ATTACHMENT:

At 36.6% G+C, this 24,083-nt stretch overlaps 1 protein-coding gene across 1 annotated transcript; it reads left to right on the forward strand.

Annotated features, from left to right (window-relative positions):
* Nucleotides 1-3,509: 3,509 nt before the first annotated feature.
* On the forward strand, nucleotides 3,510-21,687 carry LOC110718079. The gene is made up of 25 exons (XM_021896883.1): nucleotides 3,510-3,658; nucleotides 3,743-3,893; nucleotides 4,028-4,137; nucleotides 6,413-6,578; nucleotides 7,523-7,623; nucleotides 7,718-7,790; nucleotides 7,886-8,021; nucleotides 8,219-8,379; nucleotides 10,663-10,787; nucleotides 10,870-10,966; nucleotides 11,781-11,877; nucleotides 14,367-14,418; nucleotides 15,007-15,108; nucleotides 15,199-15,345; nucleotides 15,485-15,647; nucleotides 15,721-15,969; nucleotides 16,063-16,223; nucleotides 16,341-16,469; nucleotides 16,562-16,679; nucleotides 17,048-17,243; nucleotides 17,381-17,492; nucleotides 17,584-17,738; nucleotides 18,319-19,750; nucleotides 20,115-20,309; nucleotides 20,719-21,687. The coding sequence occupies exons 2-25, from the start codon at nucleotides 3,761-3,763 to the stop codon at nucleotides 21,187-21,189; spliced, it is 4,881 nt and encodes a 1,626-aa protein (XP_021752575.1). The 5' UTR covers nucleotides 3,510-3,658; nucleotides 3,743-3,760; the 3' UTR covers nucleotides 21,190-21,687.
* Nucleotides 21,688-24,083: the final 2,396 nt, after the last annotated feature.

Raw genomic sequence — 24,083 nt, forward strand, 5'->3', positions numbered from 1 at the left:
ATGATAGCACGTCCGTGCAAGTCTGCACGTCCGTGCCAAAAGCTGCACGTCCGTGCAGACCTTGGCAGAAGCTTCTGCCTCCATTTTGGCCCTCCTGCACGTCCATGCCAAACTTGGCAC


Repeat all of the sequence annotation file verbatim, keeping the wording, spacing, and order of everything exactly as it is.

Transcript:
At 36.6% G+C, this 24,083-nt stretch overlaps 1 protein-coding gene across 1 annotated transcript; it reads left to right on the forward strand.

Annotated features, from left to right (window-relative positions):
* Nucleotides 1-3,509: 3,509 nt before the first annotated feature.
* On the forward strand, nucleotides 3,510-21,687 carry LOC110718079. The gene is made up of 25 exons (XM_021896883.1): nucleotides 3,510-3,658; nucleotides 3,743-3,893; nucleotides 4,028-4,137; nucleotides 6,413-6,578; nucleotides 7,523-7,623; nucleotides 7,718-7,790; nucleotides 7,886-8,021; nucleotides 8,219-8,379; nucleotides 10,663-10,787; nucleotides 10,870-10,966; nucleotides 11,781-11,877; nucleotides 14,367-14,418; nucleotides 15,007-15,108; nucleotides 15,199-15,345; nucleotides 15,485-15,647; nucleotides 15,721-15,969; nucleotides 16,063-16,223; nucleotides 16,341-16,469; nucleotides 16,562-16,679; nucleotides 17,048-17,243; nucleotides 17,381-17,492; nucleotides 17,584-17,738; nucleotides 18,319-19,750; nucleotides 20,115-20,309; nucleotides 20,719-21,687. The coding sequence occupies exons 2-25, from the start codon at nucleotides 3,761-3,763 to the stop codon at nucleotides 21,187-21,189; spliced, it is 4,881 nt and encodes a 1,626-aa protein (XP_021752575.1). The 5' UTR covers nucleotides 3,510-3,658; nucleotides 3,743-3,760; the 3' UTR covers nucleotides 21,190-21,687.
* Nucleotides 21,688-24,083: the final 2,396 nt, after the last annotated feature.

Raw genomic sequence — 24,083 nt, forward strand, 5'->3', positions numbered from 1 at the left:
ATGATAGCACGTCCGTGCAAGTCTGCACGTCCGTGCCAAAAGCTGCACGTCCGTGCAGACCTTGGCAGAAGCTTCTGCCTCCATTTTGGCCCTCCTGCACGTCCATGCCAAACTTGGCAC